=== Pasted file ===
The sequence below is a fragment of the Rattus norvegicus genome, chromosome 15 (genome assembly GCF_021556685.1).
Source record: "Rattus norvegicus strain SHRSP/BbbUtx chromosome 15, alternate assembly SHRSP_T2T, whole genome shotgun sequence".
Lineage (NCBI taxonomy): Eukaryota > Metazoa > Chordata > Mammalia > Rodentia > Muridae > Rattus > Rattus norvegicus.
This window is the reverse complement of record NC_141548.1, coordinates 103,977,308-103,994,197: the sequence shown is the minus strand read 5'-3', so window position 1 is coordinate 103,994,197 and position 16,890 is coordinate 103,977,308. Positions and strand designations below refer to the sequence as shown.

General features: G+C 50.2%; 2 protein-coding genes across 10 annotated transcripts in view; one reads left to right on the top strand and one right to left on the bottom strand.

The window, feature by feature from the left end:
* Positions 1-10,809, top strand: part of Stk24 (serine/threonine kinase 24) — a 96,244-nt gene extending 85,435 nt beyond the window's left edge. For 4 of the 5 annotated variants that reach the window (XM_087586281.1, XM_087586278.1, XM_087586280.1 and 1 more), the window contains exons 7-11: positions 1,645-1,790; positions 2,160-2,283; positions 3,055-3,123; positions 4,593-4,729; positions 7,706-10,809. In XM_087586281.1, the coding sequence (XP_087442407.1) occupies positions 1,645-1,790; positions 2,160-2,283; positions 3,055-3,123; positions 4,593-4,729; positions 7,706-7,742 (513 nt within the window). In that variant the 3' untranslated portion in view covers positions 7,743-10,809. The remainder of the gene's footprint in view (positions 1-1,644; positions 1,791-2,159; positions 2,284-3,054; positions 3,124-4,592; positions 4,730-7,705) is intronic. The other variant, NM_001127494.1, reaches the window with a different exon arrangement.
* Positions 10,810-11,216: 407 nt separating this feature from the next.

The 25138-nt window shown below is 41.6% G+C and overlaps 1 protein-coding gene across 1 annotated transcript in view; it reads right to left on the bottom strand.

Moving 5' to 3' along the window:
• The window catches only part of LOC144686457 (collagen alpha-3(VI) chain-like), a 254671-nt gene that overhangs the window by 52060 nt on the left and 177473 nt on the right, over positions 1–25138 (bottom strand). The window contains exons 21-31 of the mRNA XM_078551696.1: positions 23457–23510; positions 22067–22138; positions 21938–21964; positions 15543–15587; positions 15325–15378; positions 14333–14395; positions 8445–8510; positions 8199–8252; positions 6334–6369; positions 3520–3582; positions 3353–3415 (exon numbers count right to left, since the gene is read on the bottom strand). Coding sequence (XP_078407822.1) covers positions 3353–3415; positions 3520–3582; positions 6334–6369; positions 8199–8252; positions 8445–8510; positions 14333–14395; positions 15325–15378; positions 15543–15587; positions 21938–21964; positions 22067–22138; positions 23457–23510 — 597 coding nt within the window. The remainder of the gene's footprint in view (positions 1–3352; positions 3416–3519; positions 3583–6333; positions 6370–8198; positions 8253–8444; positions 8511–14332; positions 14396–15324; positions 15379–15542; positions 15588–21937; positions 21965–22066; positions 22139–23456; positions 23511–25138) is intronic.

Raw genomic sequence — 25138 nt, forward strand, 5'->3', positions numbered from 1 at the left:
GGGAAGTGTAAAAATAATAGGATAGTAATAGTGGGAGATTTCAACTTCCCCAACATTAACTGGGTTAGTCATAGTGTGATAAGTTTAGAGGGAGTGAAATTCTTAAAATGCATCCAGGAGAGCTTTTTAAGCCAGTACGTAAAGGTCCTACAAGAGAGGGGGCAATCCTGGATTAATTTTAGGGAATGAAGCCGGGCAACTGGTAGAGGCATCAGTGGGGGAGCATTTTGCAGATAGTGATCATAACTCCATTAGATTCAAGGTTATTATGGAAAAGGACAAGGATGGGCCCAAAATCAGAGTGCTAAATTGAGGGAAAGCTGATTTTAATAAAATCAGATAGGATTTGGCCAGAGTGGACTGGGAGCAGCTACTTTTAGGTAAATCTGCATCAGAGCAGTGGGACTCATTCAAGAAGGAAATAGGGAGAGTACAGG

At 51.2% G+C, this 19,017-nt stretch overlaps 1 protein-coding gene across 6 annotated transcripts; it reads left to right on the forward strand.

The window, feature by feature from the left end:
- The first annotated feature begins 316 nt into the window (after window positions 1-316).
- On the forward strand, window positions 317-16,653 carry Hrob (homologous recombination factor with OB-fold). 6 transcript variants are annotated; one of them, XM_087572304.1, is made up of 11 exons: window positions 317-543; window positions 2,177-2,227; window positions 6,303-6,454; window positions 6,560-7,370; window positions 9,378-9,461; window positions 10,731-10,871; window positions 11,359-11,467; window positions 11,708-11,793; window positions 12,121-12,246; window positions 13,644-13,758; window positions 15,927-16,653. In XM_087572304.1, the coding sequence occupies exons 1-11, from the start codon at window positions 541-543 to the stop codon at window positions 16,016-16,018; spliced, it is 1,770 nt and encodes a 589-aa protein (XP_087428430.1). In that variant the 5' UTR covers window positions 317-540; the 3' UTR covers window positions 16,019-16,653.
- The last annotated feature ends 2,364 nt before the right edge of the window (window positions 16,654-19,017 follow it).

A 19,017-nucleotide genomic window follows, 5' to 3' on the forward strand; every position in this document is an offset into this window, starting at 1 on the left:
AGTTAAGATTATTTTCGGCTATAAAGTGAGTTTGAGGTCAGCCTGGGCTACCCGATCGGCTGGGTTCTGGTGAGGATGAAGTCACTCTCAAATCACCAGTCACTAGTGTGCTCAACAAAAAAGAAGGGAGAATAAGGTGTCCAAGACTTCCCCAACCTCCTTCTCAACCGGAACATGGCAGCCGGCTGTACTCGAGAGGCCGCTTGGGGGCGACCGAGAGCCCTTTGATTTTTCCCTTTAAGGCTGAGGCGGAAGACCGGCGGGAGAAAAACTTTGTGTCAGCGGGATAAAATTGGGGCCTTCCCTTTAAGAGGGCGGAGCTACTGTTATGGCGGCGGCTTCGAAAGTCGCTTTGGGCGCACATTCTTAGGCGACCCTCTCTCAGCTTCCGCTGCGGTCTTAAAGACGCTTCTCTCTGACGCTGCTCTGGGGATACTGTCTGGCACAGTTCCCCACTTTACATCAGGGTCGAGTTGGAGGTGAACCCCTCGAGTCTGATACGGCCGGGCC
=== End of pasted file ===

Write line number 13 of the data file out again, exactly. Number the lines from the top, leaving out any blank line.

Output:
GGGAAGTGTAAAAATAATAGGATAGTAATAGTGGGAGATTTCAACTTCCCCAACATTAACTGGGTTAGTCATAGTGTGATAAGTTTAGAGGGAGTGAAATTCTTAAAATGCATCCAGGAGAGCTTTTTAAGCCAGTACGTAAAGGTCCTACAAGAGAGGGGGCAATCCTGGATTAATTTTAGGGAATGAAGCCGGGCAACTGGTAGAGGCATCAGTGGGGGAGCATTTTGCAGATAGTGATCATAACTCCATTAGATTCAAGGTTATTATGGAAAAGGACAAGGATGGGCCCAAAATCAGAGTGCTAAATTGAGGGAAAGCTGATTTTAATAAAATCAGATAGGATTTGGCCAGAGTGGACTGGGAGCAGCTACTTTTAGGTAAATCTGCATCAGAGCAGTGGGACTCATTCAAGAAGGAAATAGGGAGAGTACAGG